Die Hard in a Bank

by Alan Rapp on March 24, 2006

in Movie Reviews 

Well that’s different and kinda the same.  That was my reaction to Spike Lee’s latest Inside Man which is his first try and a mainstream action-thriller.  While not what I would expect from Spike Lee, for a heist flick it’s not too bad.  Sure it could use a tweak here an there in the writing and some more editing (129 minute running time), and sure he steals the ending from (oh, I don’t want to give that away), but for the most part the film works and entertains.

Inside Man
3 Stars

I love heist flicks.  I mean I l-o-v-e ‘em!  So I’m predisposed to like a film like this though I also tend to nitpick at them as well.  Spike Lee’s attempt to make a mainstream film has actually produced a pretty good genre flick.  While not a great movie Inside Man works pretty well as a heist flick and makes the most of its cast and setting.

The film starts out with a bank robbery in New York.  The leader of the robbers (Clive Owen) and his crew seemingly have thought out their plan to perfection, but a problem occurs when a cop discovers the attempted robbery and calls it in.  The block is sealed off and a negotiator Keith Frazier (Denzel Washington) and his partner (Chiwetel Elijofor) arrive on the scene.  From here things get a little complicated as the cat and mouse game begins and Frasier starts to question whether the heist may not be more and less than it seems.  Complicating things are the bank’s owner (Christopher Plummer) who has something hidden in the bank he doesn’t want found and his hired gun (Jodie Foster) sent to the crime scene with and agenda all her own.

The heist itself works quite well.  One of the first things the robbers do is take everyone’s cell phones and strip them down and have them put on clothing and masks similar to the robbers.  Then the hostages are broken into small groups and left blindfolded in separate rooms; periodically a hostage or two will be switched from room to room.  The result becomes the hostages, even to themselves, have become indistinguishable from the robbers.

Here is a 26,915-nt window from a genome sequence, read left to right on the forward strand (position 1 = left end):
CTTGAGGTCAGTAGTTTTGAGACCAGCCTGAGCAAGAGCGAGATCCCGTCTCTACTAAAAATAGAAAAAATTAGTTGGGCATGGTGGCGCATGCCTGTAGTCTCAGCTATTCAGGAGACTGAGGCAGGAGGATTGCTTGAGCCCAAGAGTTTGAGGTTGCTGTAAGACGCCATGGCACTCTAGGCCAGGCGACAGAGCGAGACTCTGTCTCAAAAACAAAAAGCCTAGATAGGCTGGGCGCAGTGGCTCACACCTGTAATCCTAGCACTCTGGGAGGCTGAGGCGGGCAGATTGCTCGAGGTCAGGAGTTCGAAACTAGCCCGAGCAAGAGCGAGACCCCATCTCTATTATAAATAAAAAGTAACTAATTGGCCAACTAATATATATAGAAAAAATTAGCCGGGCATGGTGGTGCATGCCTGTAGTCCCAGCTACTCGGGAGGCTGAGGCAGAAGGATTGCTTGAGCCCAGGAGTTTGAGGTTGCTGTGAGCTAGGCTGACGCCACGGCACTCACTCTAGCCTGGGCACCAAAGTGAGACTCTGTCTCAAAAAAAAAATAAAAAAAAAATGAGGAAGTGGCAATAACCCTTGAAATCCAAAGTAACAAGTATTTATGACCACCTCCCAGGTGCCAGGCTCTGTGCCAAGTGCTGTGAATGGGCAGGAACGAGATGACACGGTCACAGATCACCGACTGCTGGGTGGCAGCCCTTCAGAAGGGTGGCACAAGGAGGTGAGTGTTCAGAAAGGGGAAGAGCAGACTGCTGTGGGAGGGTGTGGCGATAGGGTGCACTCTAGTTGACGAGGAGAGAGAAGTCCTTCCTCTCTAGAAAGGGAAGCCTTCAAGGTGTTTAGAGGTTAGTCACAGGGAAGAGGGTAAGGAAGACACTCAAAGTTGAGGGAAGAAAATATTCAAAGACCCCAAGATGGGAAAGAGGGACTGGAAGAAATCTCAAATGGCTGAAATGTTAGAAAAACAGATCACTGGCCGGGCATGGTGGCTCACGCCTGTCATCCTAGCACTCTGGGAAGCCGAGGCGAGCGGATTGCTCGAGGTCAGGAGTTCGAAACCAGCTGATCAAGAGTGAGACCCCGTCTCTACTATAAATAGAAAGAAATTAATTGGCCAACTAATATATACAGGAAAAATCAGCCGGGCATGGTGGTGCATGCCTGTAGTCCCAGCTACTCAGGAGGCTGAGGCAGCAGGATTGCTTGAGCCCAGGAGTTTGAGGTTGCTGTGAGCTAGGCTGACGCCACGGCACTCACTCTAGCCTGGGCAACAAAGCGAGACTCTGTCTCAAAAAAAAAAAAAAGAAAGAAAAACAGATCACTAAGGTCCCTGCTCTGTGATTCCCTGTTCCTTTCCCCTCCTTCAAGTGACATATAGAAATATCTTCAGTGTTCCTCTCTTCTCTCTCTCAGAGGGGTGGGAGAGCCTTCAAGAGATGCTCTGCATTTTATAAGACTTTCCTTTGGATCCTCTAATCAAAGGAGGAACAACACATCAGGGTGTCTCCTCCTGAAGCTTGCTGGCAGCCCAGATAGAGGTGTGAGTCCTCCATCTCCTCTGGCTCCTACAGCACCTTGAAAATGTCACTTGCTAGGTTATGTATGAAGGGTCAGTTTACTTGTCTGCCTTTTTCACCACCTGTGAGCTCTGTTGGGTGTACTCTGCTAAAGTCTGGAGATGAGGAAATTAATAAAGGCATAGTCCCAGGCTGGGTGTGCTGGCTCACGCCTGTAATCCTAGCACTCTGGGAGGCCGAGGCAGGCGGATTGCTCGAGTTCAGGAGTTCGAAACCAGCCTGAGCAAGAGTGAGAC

The movie is inter-cut with flash-forward scenes to Frazier and his partner interrogating different hostages trying to find out what really happened inside and whether they are part of the robbery.  This makes the film a little different than your average heist flick, but also raises some problems because if you watch closely it starts to give away parts of the film’s secret.

Spike Lee is obviously a fan of Die Hard and the film really wants to be the same type of film; it doesn’t quite succeed though it is a fun ride.  Part of the problem lies in how easily and early the film gives away many of its secrets and part of the problem is the truth about what Plummer’s character is hiding is nothing new to film/TV/DVD and isn’t hard to figure out or that shocking when revealed; something a little more original would have helped here.  My last issue isn’t so much with the ending it steals from a classic American author (just mentioning his name would give it away) but the cutesy little epilogue that isn’t really necessary or believable.

Aside from these issues the film still works and entertains and the performances are first rate by Washington, Foster, Plummer, Willem Dafoe, and RazorFine favorite Ejiofor.  There are some great supporting roles by the hostages and the film is excellently shot and the story is managed quite well (even if it is too long) by the director.

Inside Man is an entertaining heist film filled with great performances.  Could it have been done better?  Absolutely!  But despite all my issues with the film, in the end what Lee gives us is very entertaining.  Because it gives away it’s secrets too easily it never quite works as a suspense film, but it still works quite well as an action-drama.  And it’s a pretty good heist flick.  If you’re a fan of the genre or these actors I’d recommend the film to you.

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